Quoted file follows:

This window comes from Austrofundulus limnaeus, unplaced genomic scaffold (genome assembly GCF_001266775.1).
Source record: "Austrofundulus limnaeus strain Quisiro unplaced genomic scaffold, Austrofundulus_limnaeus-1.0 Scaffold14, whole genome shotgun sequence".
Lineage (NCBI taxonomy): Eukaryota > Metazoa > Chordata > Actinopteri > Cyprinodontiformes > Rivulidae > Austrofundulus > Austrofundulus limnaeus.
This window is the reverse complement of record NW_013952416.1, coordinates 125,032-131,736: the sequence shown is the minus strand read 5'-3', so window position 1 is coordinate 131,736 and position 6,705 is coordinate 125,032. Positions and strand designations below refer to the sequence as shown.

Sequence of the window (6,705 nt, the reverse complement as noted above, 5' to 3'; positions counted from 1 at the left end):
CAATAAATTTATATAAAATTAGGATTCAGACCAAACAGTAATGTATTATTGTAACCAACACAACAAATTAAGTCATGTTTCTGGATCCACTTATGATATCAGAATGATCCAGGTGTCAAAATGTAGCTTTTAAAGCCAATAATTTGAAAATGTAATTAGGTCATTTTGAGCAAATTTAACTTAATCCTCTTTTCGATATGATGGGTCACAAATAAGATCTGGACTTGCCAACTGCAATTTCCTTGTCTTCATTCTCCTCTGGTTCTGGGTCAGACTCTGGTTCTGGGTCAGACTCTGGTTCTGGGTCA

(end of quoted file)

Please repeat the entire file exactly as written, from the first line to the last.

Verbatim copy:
This window comes from Austrofundulus limnaeus, unplaced genomic scaffold (genome assembly GCF_001266775.1).
Source record: "Austrofundulus limnaeus strain Quisiro unplaced genomic scaffold, Austrofundulus_limnaeus-1.0 Scaffold14, whole genome shotgun sequence".
Lineage (NCBI taxonomy): Eukaryota > Metazoa > Chordata > Actinopteri > Cyprinodontiformes > Rivulidae > Austrofundulus > Austrofundulus limnaeus.
This window is the reverse complement of record NW_013952416.1, coordinates 125,032-131,736: the sequence shown is the minus strand read 5'-3', so window position 1 is coordinate 131,736 and position 6,705 is coordinate 125,032. Positions and strand designations below refer to the sequence as shown.

Sequence of the window (6,705 nt, the reverse complement as noted above, 5' to 3'; positions counted from 1 at the left end):
CAATAAATTTATATAAAATTAGGATTCAGACCAAACAGTAATGTATTATTGTAACCAACACAACAAATTAAGTCATGTTTCTGGATCCACTTATGATATCAGAATGATCCAGGTGTCAAAATGTAGCTTTTAAAGCCAATAATTTGAAAATGTAATTAGGTCATTTTGAGCAAATTTAACTTAATCCTCTTTTCGATATGATGGGTCACAAATAAGATCTGGACTTGCCAACTGCAATTTCCTTGTCTTCATTCTCCTCTGGTTCTGGGTCAGACTCTGGTTCTGGGTCAGACTCTGGTTCTGGGTCA